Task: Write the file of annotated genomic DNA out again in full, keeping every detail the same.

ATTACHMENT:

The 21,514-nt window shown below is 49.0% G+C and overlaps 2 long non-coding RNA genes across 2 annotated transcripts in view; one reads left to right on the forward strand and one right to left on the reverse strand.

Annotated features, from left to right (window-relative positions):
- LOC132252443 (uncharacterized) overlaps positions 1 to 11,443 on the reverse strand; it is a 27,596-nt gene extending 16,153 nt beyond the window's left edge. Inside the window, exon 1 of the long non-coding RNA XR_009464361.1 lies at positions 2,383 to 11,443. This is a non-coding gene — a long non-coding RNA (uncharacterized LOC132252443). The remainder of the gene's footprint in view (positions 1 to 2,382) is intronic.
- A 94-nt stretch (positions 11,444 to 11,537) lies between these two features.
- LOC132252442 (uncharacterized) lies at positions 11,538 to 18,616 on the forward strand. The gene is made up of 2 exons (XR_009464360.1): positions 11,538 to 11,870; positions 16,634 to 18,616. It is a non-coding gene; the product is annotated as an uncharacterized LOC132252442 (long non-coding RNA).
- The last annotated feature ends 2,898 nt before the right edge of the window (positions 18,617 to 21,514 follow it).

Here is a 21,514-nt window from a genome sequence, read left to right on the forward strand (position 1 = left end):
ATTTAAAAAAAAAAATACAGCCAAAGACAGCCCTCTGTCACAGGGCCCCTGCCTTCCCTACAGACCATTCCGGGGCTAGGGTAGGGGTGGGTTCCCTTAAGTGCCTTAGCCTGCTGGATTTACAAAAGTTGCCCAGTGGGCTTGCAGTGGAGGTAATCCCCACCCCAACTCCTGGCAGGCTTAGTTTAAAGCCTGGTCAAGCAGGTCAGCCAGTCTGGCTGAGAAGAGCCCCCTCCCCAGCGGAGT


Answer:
The 21,514-nt window shown below is 49.0% G+C and overlaps 2 long non-coding RNA genes across 2 annotated transcripts in view; one reads left to right on the forward strand and one right to left on the reverse strand.

Annotated features, from left to right (window-relative positions):
- LOC132252443 (uncharacterized) overlaps positions 1 to 11,443 on the reverse strand; it is a 27,596-nt gene extending 16,153 nt beyond the window's left edge. Inside the window, exon 1 of the long non-coding RNA XR_009464361.1 lies at positions 2,383 to 11,443. This is a non-coding gene — a long non-coding RNA (uncharacterized LOC132252443). The remainder of the gene's footprint in view (positions 1 to 2,382) is intronic.
- A 94-nt stretch (positions 11,444 to 11,537) lies between these two features.
- LOC132252442 (uncharacterized) lies at positions 11,538 to 18,616 on the forward strand. The gene is made up of 2 exons (XR_009464360.1): positions 11,538 to 11,870; positions 16,634 to 18,616. It is a non-coding gene; the product is annotated as an uncharacterized LOC132252442 (long non-coding RNA).
- The last annotated feature ends 2,898 nt before the right edge of the window (positions 18,617 to 21,514 follow it).

Here is a 21,514-nt window from a genome sequence, read left to right on the forward strand (position 1 = left end):
ATTTAAAAAAAAAAATACAGCCAAAGACAGCCCTCTGTCACAGGGCCCCTGCCTTCCCTACAGACCATTCCGGGGCTAGGGTAGGGGTGGGTTCCCTTAAGTGCCTTAGCCTGCTGGATTTACAAAAGTTGCCCAGTGGGCTTGCAGTGGAGGTAATCCCCACCCCAACTCCTGGCAGGCTTAGTTTAAAGCCTGGTCAAGCAGGTCAGCCAGTCTGGCTGAGAAGAGCCCCCTCCCCAGCGGAGT